by Maleeha Sofi
SRINAGAR: Novelist and playwright Sohan Lal Koul has remained a popular choice for theatre because he has his hand on the pulse of society. In the last festival, at least three of his plays were staged in a single festival.
Koul’s Gindan Tamashe which was staged at Tagore Hall tackled the issues related to the issue of existence and identity. It asked very pertinent questions and provoked the audience to stay engaged.
It started in a set of the semi-lit enclosure with no doors and a single window. It was messy with three dustbins, some dirty clothes, tissue papers all over the floor and two beds on which two people were sleeping.
The beds exhibited a contrast. One had a white and blue bed sheet with faded colours. The pillow was stripped without any cover. The other bed was a shining, bright, and floral red colour bedsheet. The pillow was also covered with black velvet floral cover giving it an exquisite look. It suggests the two persons resting belonged to two different classes.
The man – who is later given the name Seen, wakes from the ‘inferior’ bed wakes up. He seems to be around 40-50 years old. His face shows confusion as if seeking answers to some of his frustrations. Finally, he breaks the silence and starts asking himself “Who am I?” and “Where am I?”
Soon, he sees the man on the other bed and assumes he would have answers to his questions. After several attempts, he wakes him up but he also has no answers to any of his queries. He – later given the name Sheen – was in his twenties. Both of them have perplexed thoughts. They ask each other questions about their past, existence, and the mistake that would have led them there, and the biggest mystery at that point was their identification.
The whole conversation between Seen and Sheen showed a serious debate over one’s existence in the world. Sheen claimed to be the master of Seen. He wanted to continue it the same way no matter if they remember anything or not. However, their debate nullified the difference in caste and status between them. Seen got offended initially when Sheen sat on his bed as he was poor apparently. With the progress in their discussion, they exchanged their seats subconsciously. It made one thing clear while they struggled to recall their identification, they forgot their class differences. From death to life, fiction to reality, punishment to freedom, they discussed all the possibilities of their identity. They yearned to get a second chance so that they live happily. This came after a series of suicidal thoughts exhibited by the duo in the frustration of knowing themselves and their identity.
Amid the arguments, they receive a letter from the window. They do not open it assuming that it might be from the angel of death. Again, a deep conversation about the letter takes place. Somehow, they decide to read it. The letter has been addressed to Gindan Tamashe (Toys). It was written by a child asking his toys to return home. The child had thrown them away earlier because of the pandemic. This led them to question themselves, once again, ‘are we just toys thrown in the garbage’?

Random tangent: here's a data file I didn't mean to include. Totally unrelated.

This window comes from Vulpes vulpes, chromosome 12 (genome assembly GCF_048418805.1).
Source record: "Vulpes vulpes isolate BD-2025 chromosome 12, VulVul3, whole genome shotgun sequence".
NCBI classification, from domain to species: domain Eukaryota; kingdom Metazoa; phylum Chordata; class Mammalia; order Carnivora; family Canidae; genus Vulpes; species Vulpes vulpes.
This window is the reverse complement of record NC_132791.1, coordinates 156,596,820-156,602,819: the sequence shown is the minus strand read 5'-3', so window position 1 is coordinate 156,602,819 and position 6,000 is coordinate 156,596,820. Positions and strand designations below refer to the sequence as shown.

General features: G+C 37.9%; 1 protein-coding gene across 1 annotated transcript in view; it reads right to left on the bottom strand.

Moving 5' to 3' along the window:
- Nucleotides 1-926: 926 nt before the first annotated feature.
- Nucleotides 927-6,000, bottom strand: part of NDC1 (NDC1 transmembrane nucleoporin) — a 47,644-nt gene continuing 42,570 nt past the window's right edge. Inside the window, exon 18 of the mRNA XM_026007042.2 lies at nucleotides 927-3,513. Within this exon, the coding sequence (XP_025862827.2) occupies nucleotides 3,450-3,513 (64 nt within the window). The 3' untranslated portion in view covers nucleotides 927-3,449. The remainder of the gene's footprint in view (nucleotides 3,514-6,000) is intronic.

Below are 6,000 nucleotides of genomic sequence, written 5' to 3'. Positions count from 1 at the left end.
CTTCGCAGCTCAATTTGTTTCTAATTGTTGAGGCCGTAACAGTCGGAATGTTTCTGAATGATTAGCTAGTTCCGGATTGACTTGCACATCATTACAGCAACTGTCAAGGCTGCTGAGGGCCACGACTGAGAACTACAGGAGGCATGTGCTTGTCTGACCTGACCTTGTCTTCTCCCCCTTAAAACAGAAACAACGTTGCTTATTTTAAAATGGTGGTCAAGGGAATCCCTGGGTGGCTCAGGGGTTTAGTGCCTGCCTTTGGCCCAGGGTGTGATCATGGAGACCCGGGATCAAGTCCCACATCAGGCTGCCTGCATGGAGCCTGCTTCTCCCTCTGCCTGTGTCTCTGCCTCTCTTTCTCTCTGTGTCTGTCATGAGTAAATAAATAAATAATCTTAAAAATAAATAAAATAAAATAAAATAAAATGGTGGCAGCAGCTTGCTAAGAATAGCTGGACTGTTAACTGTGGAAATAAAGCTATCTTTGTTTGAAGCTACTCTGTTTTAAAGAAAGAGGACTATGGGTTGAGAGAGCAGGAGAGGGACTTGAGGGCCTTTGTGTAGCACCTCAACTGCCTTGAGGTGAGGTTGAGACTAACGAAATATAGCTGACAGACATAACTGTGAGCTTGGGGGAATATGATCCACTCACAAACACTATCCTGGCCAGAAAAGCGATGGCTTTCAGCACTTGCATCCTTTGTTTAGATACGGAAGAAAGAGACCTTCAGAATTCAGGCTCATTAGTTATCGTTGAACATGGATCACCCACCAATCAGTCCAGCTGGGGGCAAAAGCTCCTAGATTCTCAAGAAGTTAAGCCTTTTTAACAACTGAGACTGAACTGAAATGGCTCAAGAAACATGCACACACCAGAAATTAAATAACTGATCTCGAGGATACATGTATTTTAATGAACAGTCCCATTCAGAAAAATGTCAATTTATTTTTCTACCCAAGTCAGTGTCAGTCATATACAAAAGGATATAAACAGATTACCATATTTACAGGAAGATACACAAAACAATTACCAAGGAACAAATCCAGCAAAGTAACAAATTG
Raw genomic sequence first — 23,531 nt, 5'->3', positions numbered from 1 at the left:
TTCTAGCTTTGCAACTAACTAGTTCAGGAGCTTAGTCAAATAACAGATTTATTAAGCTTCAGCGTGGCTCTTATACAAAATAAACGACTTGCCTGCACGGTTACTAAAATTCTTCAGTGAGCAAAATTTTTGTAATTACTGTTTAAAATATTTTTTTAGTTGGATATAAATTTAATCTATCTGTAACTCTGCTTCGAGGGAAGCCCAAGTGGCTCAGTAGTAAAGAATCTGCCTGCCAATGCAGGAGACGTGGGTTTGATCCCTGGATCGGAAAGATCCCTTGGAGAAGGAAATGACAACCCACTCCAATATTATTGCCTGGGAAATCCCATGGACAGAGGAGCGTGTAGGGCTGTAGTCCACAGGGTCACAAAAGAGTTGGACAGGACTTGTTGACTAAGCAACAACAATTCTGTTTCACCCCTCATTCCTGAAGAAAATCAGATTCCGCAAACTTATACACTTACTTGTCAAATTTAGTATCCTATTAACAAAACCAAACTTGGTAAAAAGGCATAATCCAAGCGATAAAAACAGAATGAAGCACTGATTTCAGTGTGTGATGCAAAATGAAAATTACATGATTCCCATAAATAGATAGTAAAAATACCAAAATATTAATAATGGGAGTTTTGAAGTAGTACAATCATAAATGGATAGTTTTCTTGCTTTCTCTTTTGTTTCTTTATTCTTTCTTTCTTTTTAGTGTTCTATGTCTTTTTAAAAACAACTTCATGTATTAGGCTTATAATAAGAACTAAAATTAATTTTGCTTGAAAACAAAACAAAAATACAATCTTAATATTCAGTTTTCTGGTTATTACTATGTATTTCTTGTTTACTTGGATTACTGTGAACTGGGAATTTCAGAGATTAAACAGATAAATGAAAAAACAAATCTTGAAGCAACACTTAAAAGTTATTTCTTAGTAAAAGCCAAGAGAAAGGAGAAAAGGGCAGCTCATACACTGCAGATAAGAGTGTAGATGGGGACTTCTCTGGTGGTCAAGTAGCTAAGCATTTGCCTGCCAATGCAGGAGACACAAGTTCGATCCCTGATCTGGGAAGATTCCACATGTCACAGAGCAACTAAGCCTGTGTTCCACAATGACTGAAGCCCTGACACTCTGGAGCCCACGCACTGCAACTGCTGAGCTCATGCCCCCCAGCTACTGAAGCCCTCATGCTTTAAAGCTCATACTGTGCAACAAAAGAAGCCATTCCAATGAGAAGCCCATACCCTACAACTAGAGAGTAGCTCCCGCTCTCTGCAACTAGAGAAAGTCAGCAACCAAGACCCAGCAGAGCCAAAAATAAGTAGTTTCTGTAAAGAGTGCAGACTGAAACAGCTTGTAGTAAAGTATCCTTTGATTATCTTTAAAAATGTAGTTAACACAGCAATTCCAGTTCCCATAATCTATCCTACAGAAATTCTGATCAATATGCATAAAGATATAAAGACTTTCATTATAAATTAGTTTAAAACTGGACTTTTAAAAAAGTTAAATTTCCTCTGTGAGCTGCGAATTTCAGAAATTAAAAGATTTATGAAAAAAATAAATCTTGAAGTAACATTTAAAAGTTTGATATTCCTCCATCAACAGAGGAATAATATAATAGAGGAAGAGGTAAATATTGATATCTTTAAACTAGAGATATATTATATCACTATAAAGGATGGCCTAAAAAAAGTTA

Soon another character jumps into the sets. He is well-dressed but equally fearful. On asking why and how he is here, he responds by saying he is being chased by the angel of death and this – the set – is the safest place. He tells them the angel has spread posters everywhere about him and kept a reward on him. The two men who were already dominating the set started planning that they should inform the angel and claim the bounty.
They started executing the conspiracy for which they needed to open the window. As they opened it, a voice from the window tells them that opening the window was the condition for taking their life. Now that they have opened, their lives will be taken away. The voice ordered them to go back to their respective beds. Sheen requested Seen to exchange the beds as he wanted to give him comfort, which he did not get his whole life. They sleep on each other’s beds.
The next scene shows them as toys. A girl with her father comes to take them along with her. Her father gives her permission to take only one and she takes the one on the bed that appeared poor for the same reason. It conveyed that Sheen stayed as a toy and Seen was given a second chance. However, he wasn’t happy with the second chance now because he is all alone and cries till the end.
The play by the Young Dramatist Society was directed by Altaf Hussain and designed by Mushtaq Baqal. The overall supervision was done by Javid Gilani. Seen was played by Shahzad Shabir, and Sheen by Shahid Malik. The third-person man escaping from death was played by Imran Farooq, father and daughter were played by Tanveer Ahmed and Arbeen Jan respectively.
The costumes were provided by Shabir Ahmad Mir, lighting was designed by Balbir Singh, Music arrangement by Rasiq Khan, Production management by Javid Khan, stage management by Khursheed Ahmad Mir (Yamberzal Youth Club), Audio and video arrangement by Wasaaqat Mehraj. The coordinators were Shabir Ahmad Bhat and Latif Ahmad Shah.
Sohan Lal Koul, it may be recalled here is a popular playwright. A novelist and having a doctorate in Urdu, he has written several novels and plays. His novels include Waehshi Kaeth, Panien Gunah, Yele saer PaethGoav, Abysmal and Ded. He has also written a few plays. He has worked as a programme executive in Doordarshan. In a 13-day Annual Drama Festival at Tagore Hall in the year 2021, three of his plays were presented.